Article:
Film #119: Team America: World Police (2004)

Team-America-World-Police-Movie-Still-13-960x610director: Trey Parker
language: English, and some fake “foreign” languages
length: 98 minutes
watched on: 28 May 2014

This movie came out in 2004, so I guess I must have last watched it then, when it came out in the cinema. I was probably 16. This time, I picked it up in a bargain bucket in an electronics store, interested to watch it again.

I definitely remember it being better than I found it this time. There are a variety of reasons, but I’m willing to bet that chief among them is that I was 16. The humour is the same as that of South Park, by the same creators: crass at best, and downright offensive at worst – exactly what appeals to teenage boys.

It’s also become extremely dated by even this point – it was topical at the time, referencing the Iraq war and September 11 attacks, and explicitly mocking the Bush era War on Terror. Perhaps the situation hasn’t changed all that much, but the talking points are different ten years later.

And as with the genre of parody and satire in general, take away that historical context and it looks like you’ve just made a very self-aggrandizing and openly racist production – after all, the Arabs in the story are mostly terrorists, and speak a shallow parody of Arabic with six words on repeat. I think it’s just how audacious the film is with the racism that keeps me giving it the benefit of the doubt that it’s on the “satirical” side of the thin line it’s straddling.

It could very well have done without the more homophobic parts, though (eg, cocksuckers used as an insult, the cock sucking scene itself, the Actor’s Guild named “F.A.G.”), or the two-minute-long vomiting scene. Those were just unnecessary.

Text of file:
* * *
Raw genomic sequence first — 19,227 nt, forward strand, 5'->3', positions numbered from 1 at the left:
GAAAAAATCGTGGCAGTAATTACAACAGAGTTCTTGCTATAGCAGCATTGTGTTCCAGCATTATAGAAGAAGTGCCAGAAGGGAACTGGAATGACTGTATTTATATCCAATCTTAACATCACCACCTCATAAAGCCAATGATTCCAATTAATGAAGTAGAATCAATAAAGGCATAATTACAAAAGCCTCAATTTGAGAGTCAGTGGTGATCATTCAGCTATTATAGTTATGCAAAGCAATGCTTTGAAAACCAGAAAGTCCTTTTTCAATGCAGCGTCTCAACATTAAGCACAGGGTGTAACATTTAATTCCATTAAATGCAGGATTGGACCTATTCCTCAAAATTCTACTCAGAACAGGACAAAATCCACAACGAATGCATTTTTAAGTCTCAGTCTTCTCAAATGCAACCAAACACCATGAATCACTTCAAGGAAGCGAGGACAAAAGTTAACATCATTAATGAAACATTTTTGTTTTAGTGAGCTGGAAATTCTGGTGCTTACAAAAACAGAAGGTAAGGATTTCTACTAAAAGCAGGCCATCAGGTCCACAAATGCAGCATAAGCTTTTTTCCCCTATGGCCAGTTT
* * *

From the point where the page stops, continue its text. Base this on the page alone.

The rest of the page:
That’s not to say it wasn’t without merit or funny parts, of course. Most of the parts I found the most funny were those where they made jokes out of the fact that the characters are all Thunderbirds-style puppets, such as the way they walk, the “giant panthers” that are actually house cats, the whole sex scene, or the scenes of the main character driving down a regular-sized road. The music’s also funny, I thought. And anything making fun of North Korea is fine in my book, to be honest.

But in the end, I thought a lot of the more offensive parts weren’t justifiable even with it being satirical. It just isn’t clear how much they’re really condemning the attitude of the Americans in the movie. Plus they use an expletive-strewn libertarian argument as the take home lesson at the end of the movie, and I wasn’t buying it. So it’s definitely still funny, but it’s quite offensive too, and as we lose touch with the historical context, it’s only going to get more offensive.


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